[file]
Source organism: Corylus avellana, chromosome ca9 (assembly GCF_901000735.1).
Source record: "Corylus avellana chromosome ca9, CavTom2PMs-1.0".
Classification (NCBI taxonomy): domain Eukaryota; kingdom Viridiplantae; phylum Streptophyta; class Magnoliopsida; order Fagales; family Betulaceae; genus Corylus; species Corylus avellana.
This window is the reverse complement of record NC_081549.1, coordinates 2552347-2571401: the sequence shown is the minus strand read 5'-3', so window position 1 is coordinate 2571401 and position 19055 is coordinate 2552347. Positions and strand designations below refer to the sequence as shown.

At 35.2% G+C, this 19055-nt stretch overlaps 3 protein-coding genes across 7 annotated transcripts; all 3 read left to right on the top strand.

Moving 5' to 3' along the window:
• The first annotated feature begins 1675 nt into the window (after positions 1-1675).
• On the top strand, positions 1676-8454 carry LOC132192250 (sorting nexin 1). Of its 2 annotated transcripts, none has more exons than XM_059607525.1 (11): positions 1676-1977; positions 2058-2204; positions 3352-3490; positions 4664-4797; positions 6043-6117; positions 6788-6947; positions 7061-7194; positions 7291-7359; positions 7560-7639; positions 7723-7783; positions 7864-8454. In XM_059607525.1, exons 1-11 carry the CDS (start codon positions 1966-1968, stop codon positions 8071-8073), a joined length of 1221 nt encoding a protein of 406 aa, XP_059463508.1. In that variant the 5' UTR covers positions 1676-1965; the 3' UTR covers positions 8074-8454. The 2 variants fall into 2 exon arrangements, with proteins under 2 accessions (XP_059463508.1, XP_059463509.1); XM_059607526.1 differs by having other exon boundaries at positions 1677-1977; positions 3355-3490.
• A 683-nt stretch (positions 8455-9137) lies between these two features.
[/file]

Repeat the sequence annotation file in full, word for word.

Source organism: Corylus avellana, chromosome ca9 (assembly GCF_901000735.1).
Source record: "Corylus avellana chromosome ca9, CavTom2PMs-1.0".
Classification (NCBI taxonomy): domain Eukaryota; kingdom Viridiplantae; phylum Streptophyta; class Magnoliopsida; order Fagales; family Betulaceae; genus Corylus; species Corylus avellana.
This window is the reverse complement of record NC_081549.1, coordinates 2552347-2571401: the sequence shown is the minus strand read 5'-3', so window position 1 is coordinate 2571401 and position 19055 is coordinate 2552347. Positions and strand designations below refer to the sequence as shown.

At 35.2% G+C, this 19055-nt stretch overlaps 3 protein-coding genes across 7 annotated transcripts; all 3 read left to right on the top strand.

Moving 5' to 3' along the window:
• The first annotated feature begins 1675 nt into the window (after positions 1-1675).
• On the top strand, positions 1676-8454 carry LOC132192250 (sorting nexin 1). Of its 2 annotated transcripts, none has more exons than XM_059607525.1 (11): positions 1676-1977; positions 2058-2204; positions 3352-3490; positions 4664-4797; positions 6043-6117; positions 6788-6947; positions 7061-7194; positions 7291-7359; positions 7560-7639; positions 7723-7783; positions 7864-8454. In XM_059607525.1, exons 1-11 carry the CDS (start codon positions 1966-1968, stop codon positions 8071-8073), a joined length of 1221 nt encoding a protein of 406 aa, XP_059463508.1. In that variant the 5' UTR covers positions 1676-1965; the 3' UTR covers positions 8074-8454. The 2 variants fall into 2 exon arrangements, with proteins under 2 accessions (XP_059463508.1, XP_059463509.1); XM_059607526.1 differs by having other exon boundaries at positions 1677-1977; positions 3355-3490.
• A 683-nt stretch (positions 8455-9137) lies between these two features.